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East Africans keep dropping the ball when it comes to football

Saturday January 15 2022
Africa Cup of Nations

Tunisia's coach Mondher Kebaier (right) protests against Zambia referee Janny Sikazwe during the Group 'F' Africa Cup of Nations (Afcon) 2021 match between Tunisia and Mali at Limbe Omnisport Stadium in Limbe on January 12, 2022. PHOTO | ISSOUF SANOGO | AFP

By Charles Onyango-Obbo

The Africa Cup of Nations is being battled over in Cameroon, and this time there isn’t a single country from the East African Community zone.

After a long drought, where the odd EAC nation occasionally popped up in the final, the zone made its best showing in 2019 with Burundi, Kenya, Tanzania, and Uganda making an entrance in Egypt to seek the crown. They were all sent home empty-handed.

Since the tournament was first played in 1957, no country that is currently in the EAC has won it, with the closest sniff coming in 1978 when Uganda was runner-up.

The picture is brighter when we look at Greater East Africa, with Sudan and Ethiopia making a better accounting of themselves in the past, and both again playing in the finals this year.

As for the FIFA World Cup, that is something the EAC watches on TV. When it was revealed that Rwandan referee Salima Mukansanga would become the first-ever female to officiate a game at AFCON, a Rwandan tweep summed up the EAC’s misfortunes perfectly, saying the country (and he might have said the region) should perhaps just concentrate on producing referees.

So why are EACians not football conquerors? The region produces some of Africa’s most formidable armies, keeping the peace all around the continent. It has some of the continent’s best airlines.

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East Africa is building some of the continent’s best ports. It has some good universities, some of the continent’s best writers, technology innovators, and pre-Covd-19, the continent’s best-performing economies.

It rules the world in long-distance running. It’s now becoming a powerhouse in cycling. It can play rugby, basketball, and has even found its swimming mojo. The list is long.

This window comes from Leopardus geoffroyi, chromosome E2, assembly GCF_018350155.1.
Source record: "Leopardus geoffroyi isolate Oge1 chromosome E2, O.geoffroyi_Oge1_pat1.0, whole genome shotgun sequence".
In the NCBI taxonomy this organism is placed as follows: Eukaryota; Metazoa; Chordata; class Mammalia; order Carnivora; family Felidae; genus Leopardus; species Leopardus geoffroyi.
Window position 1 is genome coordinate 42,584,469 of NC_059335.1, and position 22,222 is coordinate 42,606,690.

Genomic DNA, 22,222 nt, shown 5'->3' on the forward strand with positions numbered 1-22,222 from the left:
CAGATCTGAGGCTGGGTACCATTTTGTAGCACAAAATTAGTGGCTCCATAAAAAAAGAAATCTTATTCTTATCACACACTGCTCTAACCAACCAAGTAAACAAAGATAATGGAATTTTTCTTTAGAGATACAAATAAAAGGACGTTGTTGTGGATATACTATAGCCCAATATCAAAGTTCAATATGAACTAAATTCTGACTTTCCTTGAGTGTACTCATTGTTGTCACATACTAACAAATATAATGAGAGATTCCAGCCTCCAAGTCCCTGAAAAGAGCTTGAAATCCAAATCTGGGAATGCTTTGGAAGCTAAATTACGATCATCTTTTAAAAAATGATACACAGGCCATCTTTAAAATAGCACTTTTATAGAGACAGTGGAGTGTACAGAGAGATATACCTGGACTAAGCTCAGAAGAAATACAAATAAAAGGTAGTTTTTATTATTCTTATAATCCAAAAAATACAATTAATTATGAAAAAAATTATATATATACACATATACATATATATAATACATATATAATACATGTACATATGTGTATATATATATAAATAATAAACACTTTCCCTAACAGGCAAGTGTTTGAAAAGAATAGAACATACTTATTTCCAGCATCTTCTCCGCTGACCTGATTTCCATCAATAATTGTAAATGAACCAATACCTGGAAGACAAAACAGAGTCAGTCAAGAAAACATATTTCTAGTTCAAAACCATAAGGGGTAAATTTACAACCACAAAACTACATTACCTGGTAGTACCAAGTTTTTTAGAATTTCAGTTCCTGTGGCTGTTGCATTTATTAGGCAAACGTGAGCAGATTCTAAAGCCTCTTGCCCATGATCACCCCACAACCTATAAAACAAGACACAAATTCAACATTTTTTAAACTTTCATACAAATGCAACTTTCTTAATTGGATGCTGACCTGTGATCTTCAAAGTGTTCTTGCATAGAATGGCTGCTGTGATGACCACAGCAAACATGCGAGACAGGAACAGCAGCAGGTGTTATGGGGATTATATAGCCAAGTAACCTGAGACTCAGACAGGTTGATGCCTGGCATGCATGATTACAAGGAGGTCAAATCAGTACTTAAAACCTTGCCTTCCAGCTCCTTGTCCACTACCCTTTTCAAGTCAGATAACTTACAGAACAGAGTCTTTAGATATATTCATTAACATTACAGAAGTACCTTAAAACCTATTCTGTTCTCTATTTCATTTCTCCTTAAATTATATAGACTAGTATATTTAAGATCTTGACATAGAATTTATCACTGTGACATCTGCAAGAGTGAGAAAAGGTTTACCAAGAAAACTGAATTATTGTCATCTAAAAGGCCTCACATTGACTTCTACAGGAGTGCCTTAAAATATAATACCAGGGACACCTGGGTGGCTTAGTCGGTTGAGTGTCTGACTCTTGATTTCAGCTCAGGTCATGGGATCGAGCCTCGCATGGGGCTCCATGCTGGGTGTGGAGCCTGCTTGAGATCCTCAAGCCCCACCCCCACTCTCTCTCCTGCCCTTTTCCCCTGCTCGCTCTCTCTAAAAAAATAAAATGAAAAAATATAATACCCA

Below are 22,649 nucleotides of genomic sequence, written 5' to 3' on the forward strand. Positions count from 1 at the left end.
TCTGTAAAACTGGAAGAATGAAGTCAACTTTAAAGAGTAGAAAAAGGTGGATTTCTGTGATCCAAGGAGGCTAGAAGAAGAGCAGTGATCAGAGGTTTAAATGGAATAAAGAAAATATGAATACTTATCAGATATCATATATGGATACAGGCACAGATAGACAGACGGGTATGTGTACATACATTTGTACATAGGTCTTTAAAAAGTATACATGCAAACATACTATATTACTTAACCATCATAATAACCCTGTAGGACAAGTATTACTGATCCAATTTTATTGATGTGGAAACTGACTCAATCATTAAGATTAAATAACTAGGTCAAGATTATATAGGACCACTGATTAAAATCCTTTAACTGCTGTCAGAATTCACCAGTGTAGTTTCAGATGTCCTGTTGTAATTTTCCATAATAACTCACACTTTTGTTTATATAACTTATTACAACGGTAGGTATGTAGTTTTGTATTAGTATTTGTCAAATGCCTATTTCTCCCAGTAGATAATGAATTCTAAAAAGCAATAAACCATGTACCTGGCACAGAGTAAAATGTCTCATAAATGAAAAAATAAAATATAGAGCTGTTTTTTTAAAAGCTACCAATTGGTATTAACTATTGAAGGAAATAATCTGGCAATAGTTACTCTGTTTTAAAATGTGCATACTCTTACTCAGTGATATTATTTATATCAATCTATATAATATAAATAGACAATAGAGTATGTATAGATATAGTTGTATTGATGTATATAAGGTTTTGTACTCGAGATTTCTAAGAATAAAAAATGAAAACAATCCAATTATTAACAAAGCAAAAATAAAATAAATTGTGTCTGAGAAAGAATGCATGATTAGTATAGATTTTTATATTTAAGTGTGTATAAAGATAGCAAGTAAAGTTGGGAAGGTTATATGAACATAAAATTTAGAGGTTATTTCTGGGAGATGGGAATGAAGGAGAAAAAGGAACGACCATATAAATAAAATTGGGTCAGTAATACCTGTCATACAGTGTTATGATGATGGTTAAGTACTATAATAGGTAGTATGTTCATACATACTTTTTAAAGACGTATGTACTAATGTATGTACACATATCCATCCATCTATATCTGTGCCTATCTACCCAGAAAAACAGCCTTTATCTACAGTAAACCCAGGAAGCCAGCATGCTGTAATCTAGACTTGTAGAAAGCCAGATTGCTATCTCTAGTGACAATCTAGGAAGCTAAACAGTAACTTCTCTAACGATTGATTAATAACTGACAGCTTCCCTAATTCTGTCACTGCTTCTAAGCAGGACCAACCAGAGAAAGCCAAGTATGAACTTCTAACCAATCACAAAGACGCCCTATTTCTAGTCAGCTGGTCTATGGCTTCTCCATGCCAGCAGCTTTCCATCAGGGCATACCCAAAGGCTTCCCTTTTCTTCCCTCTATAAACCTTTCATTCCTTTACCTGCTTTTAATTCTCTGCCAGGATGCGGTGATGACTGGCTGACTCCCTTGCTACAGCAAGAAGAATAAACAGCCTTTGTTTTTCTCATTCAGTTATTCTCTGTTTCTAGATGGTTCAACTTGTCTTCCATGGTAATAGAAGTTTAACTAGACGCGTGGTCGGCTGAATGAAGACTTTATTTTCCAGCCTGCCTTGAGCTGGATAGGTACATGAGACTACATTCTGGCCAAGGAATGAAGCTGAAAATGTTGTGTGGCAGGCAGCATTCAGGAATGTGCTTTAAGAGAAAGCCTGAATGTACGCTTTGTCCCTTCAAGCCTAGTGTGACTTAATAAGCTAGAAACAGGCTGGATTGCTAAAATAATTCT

When it comes to football, it loses its conquering ways. Looking at the finalists’ list this time, and indeed previously, there are some patterns. And they are just that, patterns, not causes, for AFCON successes.

Of the 24 finalists in Cameroon, 15 are from majority Muslim countries, with nine being majority Christian. The situation is different in other parts of the world, but it seems in Africa the chances of a country making both the AFCON and the FIFA World Cup is higher when the majority of its citizens are Muslims. I could speculate why, but I would be banned from appearing in any publication so will let it pass.

Also, the majority of the finalist countries, barring Malawi, are from western and northern Africa. Only three — Comoros, Ethiopia, and Sudan — are from eastern Africa.

It seems that having a coast along the Atlantic Ocean and the Mediterranean Sea, are somehow good for football, and the Indian Ocean waters and the Red Sea bring less luck.

The west coast of Africa was blighted by the slave trade. On the Indian Ocean, there was some slave trade, yes, but mostly it was spices, silver, chinaware, and the women have the most serious henna.

Additionally, except Ethiopian, East African cuisines aren't exciting. They don’t hold a candle to those fiery West African cook-ups, Berber dishes, Shakshouka, felafel, name it.

Who knows, maybe we have simply eaten ourselves out of AFCON and World Cup glory.

Charles Onyango-Obbo is a journalist, writer, and curator of the “Wall of Great Africans”. [email protected]

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